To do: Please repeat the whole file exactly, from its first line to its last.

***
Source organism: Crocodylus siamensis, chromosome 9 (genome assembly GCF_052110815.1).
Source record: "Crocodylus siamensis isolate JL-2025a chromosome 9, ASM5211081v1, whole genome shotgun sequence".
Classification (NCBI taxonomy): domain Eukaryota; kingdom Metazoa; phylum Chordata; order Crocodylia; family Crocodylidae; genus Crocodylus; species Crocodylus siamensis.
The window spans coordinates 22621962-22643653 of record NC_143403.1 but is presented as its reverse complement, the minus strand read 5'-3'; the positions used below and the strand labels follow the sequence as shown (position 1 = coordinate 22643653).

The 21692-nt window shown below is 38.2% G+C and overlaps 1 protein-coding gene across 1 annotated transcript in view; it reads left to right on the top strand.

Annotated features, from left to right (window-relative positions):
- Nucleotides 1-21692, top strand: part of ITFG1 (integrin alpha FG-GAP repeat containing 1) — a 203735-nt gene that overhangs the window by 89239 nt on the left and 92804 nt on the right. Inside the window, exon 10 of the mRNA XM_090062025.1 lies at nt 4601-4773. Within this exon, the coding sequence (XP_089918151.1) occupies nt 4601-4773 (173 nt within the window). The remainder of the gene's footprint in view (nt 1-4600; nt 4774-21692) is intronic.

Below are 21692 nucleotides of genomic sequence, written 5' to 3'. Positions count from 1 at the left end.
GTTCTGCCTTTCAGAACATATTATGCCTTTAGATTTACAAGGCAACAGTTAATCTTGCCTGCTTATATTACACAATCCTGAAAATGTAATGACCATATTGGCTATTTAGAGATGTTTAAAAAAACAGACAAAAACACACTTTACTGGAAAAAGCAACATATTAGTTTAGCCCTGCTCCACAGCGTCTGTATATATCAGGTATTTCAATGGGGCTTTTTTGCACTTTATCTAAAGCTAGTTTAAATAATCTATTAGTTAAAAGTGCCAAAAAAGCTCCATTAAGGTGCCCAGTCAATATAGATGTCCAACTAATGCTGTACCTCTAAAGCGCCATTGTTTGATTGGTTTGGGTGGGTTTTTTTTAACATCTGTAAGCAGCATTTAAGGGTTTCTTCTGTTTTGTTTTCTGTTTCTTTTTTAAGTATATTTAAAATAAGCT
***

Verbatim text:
Source organism: Crocodylus siamensis, chromosome 9 (genome assembly GCF_052110815.1).
Source record: "Crocodylus siamensis isolate JL-2025a chromosome 9, ASM5211081v1, whole genome shotgun sequence".
Classification (NCBI taxonomy): domain Eukaryota; kingdom Metazoa; phylum Chordata; order Crocodylia; family Crocodylidae; genus Crocodylus; species Crocodylus siamensis.
The window spans coordinates 22621962-22643653 of record NC_143403.1 but is presented as its reverse complement, the minus strand read 5'-3'; the positions used below and the strand labels follow the sequence as shown (position 1 = coordinate 22643653).

The 21692-nt window shown below is 38.2% G+C and overlaps 1 protein-coding gene across 1 annotated transcript in view; it reads left to right on the top strand.

Annotated features, from left to right (window-relative positions):
- Nucleotides 1-21692, top strand: part of ITFG1 (integrin alpha FG-GAP repeat containing 1) — a 203735-nt gene that overhangs the window by 89239 nt on the left and 92804 nt on the right. Inside the window, exon 10 of the mRNA XM_090062025.1 lies at nt 4601-4773. Within this exon, the coding sequence (XP_089918151.1) occupies nt 4601-4773 (173 nt within the window). The remainder of the gene's footprint in view (nt 1-4600; nt 4774-21692) is intronic.

Below are 21692 nucleotides of genomic sequence, written 5' to 3'. Positions count from 1 at the left end.
GTTCTGCCTTTCAGAACATATTATGCCTTTAGATTTACAAGGCAACAGTTAATCTTGCCTGCTTATATTACACAATCCTGAAAATGTAATGACCATATTGGCTATTTAGAGATGTTTAAAAAAACAGACAAAAACACACTTTACTGGAAAAAGCAACATATTAGTTTAGCCCTGCTCCACAGCGTCTGTATATATCAGGTATTTCAATGGGGCTTTTTTGCACTTTATCTAAAGCTAGTTTAAATAATCTATTAGTTAAAAGTGCCAAAAAAGCTCCATTAAGGTGCCCAGTCAATATAGATGTCCAACTAATGCTGTACCTCTAAAGCGCCATTGTTTGATTGGTTTGGGTGGGTTTTTTTTAACATCTGTAAGCAGCATTTAAGGGTTTCTTCTGTTTTGTTTTCTGTTTCTTTTTTAAGTATATTTAAAATAAGCT